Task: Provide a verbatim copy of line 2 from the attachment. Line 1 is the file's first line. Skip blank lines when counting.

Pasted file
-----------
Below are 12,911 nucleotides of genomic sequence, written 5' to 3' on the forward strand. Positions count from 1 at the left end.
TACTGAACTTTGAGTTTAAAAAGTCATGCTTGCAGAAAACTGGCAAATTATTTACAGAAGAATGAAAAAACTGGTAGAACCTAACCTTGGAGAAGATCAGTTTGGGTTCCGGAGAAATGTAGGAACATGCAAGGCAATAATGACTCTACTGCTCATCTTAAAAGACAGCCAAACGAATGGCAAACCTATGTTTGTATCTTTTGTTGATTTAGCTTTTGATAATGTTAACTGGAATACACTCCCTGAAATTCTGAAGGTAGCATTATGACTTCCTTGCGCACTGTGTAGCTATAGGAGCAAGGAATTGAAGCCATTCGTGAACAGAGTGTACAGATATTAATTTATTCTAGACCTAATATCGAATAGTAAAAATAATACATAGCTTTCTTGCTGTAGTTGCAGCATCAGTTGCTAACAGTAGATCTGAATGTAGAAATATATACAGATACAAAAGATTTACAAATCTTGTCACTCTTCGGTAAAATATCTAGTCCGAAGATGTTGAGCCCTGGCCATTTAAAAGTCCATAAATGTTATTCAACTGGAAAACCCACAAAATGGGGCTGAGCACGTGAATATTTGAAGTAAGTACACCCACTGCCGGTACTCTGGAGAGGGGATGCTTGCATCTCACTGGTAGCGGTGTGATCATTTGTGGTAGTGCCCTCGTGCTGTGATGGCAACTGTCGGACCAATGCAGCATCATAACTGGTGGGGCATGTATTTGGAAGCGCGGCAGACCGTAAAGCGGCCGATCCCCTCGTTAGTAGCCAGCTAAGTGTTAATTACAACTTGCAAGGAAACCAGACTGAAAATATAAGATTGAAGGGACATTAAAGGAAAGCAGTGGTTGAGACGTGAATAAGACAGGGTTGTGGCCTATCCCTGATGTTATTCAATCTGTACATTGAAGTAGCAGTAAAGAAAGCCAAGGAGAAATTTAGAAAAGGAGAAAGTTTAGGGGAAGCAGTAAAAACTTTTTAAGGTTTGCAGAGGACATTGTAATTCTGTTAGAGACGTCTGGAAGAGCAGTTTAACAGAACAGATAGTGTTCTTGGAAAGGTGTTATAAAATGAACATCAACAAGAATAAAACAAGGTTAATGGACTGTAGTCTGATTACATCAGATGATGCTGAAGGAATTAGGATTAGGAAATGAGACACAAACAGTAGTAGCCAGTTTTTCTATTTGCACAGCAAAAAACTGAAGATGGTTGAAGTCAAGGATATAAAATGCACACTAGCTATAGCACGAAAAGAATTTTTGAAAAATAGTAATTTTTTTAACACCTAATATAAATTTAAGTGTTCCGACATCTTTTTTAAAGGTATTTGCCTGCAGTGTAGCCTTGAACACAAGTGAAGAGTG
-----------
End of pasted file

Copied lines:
TACTGAACTTTGAGTTTAAAAAGTCATGCTTGCAGAAAACTGGCAAATTATTTACAGAAGAATGAAAAAACTGGTAGAACCTAACCTTGGAGAAGATCAGTTTGGGTTCCGGAGAAATGTAGGAACATGCAAGGCAATAATGACTCTACTGCTCATCTTAAAAGACAGCCAAACGAATGGCAAACCTATGTTTGTATCTTTTGTTGATTTAGCTTTTGATAATGTTAACTGGAATACACTCCCTGAAATTCTGAAGGTAGCATTATGACTTCCTTGCGCACTGTGTAGCTATAGGAGCAAGGAATTGAAGCCATTCGTGAACAGAGTGTACAGATATTAATTTATTCTAGACCTAATATCGAATAGTAAAAATAATACATAGCTTTCTTGCTGTAGTTGCAGCATCAGTTGCTAACAGTAGATCTGAATGTAGAAATATATACAGATACAAAAGATTTACAAATCTTGTCACTCTTCGGTAAAATATCTAGTCCGAAGATGTTGAGCCCTGGCCATTTAAAAGTCCATAAATGTTATTCAACTGGAAAACCCACAAAATGGGGCTGAGCACGTGAATATTTGAAGTAAGTACACCCACTGCCGGTACTCTGGAGAGGGGATGCTTGCATCTCACTGGTAGCGGTGTGATCATTTGTGGTAGTGCCCTCGTGCTGTGATGGCAACTGTCGGACCAATGCAGCATCATAACTGGTGGGGCATGTATTTGGAAGCGCGGCAGACCGTAAAGCGGCCGATCCCCTCGTTAGTAGCCAGCTAAGTGTTAATTACAACTTGCAAGGAAACCAGACTGAAAATATAAGATTGAAGGGACATTAAAGGAAAGCAGTGGTTGAGACGTGAATAAGACAGGGTTGTGGCCTATCCCTGATGTTATTCAATCTGTACATTGAAGTAGCAGTAAAGAAAGCCAAGGAGAAATTTAGAAAAGGAGAAAGTTTAGGGGAAGCAGTAAAAACTTTTTAAGGTTTGCAGAGGACATTGTAATTCTGTTAGAGACGTCTGGAAGAGCAGTTTAACAGAACAGATAGTGTTCTTGGAAAGGTGTTATAAAATGAACATCAACAAGAATAAAACAAGGTTAATGGACTGTAGTCTGATTACATCAGATGATGCTGAAGGAATTAGGATTAGGAAATGAGACACAAACAGTAGTAGCCAGTTTTTCTATTTGCACAGCAAAAAACTGAAGATGGTTGAAGTCAAGGATATAAAATGCACACTAGCTATAGCACGAAAAGAATTTTTGAAAAATAGTAATTTTTTTAACACCTAATATAAATTTAAGTGTTCCGACATCTTTTTTAAAGGTATTTGCCTGCAGTGTAGCCTTGAACACAAGTGAAGAGTG